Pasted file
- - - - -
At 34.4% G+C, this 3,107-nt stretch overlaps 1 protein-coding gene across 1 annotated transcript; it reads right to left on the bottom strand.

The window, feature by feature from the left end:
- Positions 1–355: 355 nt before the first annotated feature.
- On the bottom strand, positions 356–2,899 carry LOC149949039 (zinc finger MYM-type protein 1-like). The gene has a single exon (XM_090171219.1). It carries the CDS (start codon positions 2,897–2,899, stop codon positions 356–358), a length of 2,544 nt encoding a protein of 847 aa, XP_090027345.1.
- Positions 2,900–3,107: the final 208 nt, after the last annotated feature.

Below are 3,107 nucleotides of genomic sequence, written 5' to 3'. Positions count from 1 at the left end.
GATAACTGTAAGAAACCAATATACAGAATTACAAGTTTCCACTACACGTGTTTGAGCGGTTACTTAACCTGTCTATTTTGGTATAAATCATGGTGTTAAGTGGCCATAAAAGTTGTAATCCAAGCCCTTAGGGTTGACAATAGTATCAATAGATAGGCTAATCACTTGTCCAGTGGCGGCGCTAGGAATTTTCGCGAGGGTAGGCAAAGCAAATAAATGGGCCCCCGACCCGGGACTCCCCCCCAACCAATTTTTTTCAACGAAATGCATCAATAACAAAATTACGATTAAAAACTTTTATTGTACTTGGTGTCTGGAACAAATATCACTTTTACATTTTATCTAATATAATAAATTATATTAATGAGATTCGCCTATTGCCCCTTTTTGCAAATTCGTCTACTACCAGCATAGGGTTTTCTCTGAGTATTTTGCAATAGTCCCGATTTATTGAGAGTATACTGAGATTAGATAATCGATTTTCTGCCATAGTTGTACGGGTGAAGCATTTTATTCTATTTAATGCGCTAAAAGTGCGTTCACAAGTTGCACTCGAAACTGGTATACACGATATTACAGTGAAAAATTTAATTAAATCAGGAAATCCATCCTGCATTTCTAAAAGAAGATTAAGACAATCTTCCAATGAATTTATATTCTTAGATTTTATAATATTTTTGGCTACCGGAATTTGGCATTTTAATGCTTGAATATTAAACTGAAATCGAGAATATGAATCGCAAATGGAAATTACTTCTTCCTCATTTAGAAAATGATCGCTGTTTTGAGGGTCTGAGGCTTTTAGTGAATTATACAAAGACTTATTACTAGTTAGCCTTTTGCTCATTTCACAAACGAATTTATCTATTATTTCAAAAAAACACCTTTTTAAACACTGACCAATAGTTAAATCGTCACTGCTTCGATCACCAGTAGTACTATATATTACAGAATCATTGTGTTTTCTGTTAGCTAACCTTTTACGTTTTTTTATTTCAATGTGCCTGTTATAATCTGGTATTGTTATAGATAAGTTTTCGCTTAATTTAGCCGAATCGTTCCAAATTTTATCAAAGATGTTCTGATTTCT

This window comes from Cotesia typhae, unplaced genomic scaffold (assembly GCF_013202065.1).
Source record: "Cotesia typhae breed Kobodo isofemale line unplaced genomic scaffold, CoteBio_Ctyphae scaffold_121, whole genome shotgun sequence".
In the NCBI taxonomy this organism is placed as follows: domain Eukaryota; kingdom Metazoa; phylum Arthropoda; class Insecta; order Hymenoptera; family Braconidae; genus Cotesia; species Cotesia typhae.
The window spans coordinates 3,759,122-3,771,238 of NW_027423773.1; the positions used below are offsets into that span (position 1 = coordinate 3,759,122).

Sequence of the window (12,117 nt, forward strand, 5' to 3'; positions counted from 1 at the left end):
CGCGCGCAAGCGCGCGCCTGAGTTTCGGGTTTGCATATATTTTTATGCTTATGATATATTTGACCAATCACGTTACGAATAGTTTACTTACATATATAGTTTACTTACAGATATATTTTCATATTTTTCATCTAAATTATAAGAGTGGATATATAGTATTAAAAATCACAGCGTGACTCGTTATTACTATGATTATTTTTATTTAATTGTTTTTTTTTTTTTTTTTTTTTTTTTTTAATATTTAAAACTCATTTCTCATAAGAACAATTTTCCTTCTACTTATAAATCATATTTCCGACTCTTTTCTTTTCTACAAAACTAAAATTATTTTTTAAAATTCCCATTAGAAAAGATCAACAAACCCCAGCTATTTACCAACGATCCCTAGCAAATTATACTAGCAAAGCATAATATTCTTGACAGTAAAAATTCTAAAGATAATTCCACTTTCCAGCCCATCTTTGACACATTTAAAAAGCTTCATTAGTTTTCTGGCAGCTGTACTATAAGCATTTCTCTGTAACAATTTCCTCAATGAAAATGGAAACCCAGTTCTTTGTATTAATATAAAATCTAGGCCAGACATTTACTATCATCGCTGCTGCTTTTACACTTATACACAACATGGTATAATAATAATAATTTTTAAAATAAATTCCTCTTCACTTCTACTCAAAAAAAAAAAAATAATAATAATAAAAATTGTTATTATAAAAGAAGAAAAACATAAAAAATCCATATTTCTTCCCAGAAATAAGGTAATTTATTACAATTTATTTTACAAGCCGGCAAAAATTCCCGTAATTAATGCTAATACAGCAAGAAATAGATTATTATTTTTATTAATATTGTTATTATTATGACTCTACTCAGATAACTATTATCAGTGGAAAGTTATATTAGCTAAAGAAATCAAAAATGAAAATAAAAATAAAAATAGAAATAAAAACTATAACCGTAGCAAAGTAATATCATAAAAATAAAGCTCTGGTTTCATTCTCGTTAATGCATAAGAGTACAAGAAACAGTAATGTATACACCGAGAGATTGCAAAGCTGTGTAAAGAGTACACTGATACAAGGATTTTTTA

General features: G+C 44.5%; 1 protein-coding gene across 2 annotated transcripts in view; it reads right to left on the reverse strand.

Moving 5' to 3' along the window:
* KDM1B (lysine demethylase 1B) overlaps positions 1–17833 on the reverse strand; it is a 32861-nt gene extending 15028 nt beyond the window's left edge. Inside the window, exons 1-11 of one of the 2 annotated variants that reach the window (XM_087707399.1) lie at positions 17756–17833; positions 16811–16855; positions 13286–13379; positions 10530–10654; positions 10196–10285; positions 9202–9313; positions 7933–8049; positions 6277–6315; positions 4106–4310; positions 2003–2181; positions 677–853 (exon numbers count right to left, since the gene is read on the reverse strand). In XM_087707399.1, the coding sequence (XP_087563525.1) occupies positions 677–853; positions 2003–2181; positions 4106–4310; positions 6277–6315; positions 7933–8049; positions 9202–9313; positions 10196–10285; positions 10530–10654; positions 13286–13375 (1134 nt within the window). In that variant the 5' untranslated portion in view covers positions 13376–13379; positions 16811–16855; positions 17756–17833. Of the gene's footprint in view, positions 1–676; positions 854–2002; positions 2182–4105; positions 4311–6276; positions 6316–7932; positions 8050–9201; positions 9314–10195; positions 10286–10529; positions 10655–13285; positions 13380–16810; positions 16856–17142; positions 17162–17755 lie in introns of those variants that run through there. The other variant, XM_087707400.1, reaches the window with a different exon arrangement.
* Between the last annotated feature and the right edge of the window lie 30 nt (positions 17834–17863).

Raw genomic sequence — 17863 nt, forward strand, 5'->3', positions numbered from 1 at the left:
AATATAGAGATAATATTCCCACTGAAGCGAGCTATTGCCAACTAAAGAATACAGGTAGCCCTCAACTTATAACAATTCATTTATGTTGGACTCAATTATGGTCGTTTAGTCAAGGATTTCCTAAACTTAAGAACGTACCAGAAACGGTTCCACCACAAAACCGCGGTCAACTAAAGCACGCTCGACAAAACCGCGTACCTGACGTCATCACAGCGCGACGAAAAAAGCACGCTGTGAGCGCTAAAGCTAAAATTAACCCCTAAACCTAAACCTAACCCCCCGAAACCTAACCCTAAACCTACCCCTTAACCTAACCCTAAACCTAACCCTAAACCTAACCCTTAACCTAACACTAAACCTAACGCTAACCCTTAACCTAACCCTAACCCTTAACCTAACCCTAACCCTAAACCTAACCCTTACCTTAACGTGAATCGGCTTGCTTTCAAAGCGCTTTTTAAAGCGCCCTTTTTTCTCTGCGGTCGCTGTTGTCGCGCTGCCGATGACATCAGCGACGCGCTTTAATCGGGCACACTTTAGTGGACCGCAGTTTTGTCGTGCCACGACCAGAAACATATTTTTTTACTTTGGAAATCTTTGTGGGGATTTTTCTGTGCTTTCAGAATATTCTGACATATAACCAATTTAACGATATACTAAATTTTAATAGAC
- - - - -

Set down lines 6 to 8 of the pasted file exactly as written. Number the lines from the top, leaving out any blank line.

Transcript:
Below are 3,107 nucleotides of genomic sequence, written 5' to 3'. Positions count from 1 at the left end.
GATAACTGTAAGAAACCAATATACAGAATTACAAGTTTCCACTACACGTGTTTGAGCGGTTACTTAACCTGTCTATTTTGGTATAAATCATGGTGTTAAGTGGCCATAAAAGTTGTAATCCAAGCCCTTAGGGTTGACAATAGTATCAATAGATAGGCTAATCACTTGTCCAGTGGCGGCGCTAGGAATTTTCGCGAGGGTAGGCAAAGCAAATAAATGGGCCCCCGACCCGGGACTCCCCCCCAACCAATTTTTTTCAACGAAATGCATCAATAACAAAATTACGATTAAAAACTTTTATTGTACTTGGTGTCTGGAACAAATATCACTTTTACATTTTATCTAATATAATAAATTATATTAATGAGATTCGCCTATTGCCCCTTTTTGCAAATTCGTCTACTACCAGCATAGGGTTTTCTCTGAGTATTTTGCAATAGTCCCGATTTATTGAGAGTATACTGAGATTAGATAATCGATTTTCTGCCATAGTTGTACGGGTGAAGCATTTTATTCTATTTAATGCGCTAAAAGTGCGTTCACAAGTTGCACTCGAAACTGGTATACACGATATTACAGTGAAAAATTTAATTAAATCAGGAAATCCATCCTGCATTTCTAAAAGAAGATTAAGACAATCTTCCAATGAATTTATATTCTTAGATTTTATAATATTTTTGGCTACCGGAATTTGGCATTTTAATGCTTGAATATTAAACTGAAATCGAGAATATGAATCGCAAATGGAAATTACTTCTTCCTCATTTAGAAAATGATCGCTGTTTTGAGGGTCTGAGGCTTTTAGTGAATTATACAAAGACTTATTACTAGTTAGCCTTTTGCTCATTTCACAAACGAATTTATCTATTATTTCAAAAAAACACCTTTTTAAACACTGACCAATAGTTAAATCGTCACTGCTTCGATCACCAGTAGTACTATATATTACAGAATCATTGTGTTTTCTGTTAGCTAACCTTTTACGTTTTTTTATTTCAATGTGCCTGTTATAATCTGGTATTGTTATAGATAAGTTTTCGCTTAATTTAGCCGAATCGTTCCAAATTTTATCAAAGATGTTCTGATTTCT

This window comes from Cotesia typhae, unplaced genomic scaffold (assembly GCF_013202065.1).